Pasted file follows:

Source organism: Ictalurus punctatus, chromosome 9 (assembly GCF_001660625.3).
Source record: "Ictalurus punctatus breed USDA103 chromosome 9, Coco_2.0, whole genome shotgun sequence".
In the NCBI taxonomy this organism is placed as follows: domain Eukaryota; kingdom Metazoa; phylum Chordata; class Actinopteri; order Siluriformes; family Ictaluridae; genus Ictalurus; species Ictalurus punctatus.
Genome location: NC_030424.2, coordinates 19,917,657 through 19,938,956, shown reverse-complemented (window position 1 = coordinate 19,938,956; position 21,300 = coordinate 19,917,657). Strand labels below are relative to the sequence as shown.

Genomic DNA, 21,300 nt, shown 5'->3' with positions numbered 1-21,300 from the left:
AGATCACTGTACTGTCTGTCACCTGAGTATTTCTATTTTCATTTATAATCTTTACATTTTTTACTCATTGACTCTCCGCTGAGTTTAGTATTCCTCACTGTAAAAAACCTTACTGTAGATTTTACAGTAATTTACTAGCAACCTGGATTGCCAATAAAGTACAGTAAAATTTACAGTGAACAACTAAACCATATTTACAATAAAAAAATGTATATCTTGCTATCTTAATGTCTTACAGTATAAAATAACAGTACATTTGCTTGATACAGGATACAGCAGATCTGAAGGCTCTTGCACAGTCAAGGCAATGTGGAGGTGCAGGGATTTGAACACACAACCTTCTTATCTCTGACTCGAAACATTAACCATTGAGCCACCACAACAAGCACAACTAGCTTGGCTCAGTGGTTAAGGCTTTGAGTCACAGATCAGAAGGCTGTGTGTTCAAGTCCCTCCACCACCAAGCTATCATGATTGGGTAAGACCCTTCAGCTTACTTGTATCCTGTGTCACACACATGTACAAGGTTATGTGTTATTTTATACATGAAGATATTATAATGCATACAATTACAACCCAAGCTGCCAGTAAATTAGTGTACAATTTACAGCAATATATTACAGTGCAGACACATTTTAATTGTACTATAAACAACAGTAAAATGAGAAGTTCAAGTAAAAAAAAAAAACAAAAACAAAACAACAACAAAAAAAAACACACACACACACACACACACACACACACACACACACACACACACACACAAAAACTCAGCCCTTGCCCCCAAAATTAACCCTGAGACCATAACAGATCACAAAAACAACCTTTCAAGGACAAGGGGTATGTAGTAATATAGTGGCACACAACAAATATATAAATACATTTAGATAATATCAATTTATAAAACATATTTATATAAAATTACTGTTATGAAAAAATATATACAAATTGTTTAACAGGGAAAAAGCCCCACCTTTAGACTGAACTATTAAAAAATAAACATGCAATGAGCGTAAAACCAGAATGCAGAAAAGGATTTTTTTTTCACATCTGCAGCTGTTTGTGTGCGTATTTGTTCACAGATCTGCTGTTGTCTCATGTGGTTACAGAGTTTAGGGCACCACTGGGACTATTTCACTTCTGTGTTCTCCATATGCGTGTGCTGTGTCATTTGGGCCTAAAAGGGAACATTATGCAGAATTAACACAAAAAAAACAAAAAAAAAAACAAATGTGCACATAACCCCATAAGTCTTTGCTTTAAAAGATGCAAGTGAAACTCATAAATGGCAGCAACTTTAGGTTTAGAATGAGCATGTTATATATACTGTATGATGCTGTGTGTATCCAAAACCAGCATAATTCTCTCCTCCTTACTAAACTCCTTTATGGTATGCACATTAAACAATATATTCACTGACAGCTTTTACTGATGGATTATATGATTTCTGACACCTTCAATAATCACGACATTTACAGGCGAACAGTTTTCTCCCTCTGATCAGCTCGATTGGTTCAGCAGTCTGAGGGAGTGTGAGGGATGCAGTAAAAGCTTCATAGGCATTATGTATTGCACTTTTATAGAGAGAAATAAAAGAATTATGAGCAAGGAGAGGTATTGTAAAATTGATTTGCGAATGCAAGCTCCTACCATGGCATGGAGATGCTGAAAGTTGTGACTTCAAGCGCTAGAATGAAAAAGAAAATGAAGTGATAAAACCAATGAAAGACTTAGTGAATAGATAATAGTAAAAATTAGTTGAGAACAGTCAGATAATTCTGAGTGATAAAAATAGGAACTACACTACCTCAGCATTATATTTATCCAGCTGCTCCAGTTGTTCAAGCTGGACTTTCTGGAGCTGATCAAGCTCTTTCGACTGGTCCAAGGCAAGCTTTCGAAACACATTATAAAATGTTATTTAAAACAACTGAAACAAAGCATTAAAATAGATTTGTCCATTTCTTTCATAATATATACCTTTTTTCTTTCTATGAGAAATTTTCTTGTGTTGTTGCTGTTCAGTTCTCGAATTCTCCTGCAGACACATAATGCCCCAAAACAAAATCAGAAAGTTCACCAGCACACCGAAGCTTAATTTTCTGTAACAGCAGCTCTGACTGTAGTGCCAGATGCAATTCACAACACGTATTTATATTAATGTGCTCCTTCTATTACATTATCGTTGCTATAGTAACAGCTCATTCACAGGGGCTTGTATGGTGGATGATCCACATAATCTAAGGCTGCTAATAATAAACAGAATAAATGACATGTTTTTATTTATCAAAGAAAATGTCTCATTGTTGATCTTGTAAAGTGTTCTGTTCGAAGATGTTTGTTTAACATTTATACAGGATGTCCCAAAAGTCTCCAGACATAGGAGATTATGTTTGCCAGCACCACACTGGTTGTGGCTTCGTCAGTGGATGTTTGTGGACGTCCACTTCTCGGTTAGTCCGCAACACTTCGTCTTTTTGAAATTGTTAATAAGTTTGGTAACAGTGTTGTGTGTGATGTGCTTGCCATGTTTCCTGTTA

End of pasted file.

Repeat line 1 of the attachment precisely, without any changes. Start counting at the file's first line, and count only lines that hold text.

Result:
Source organism: Ictalurus punctatus, chromosome 9 (assembly GCF_001660625.3).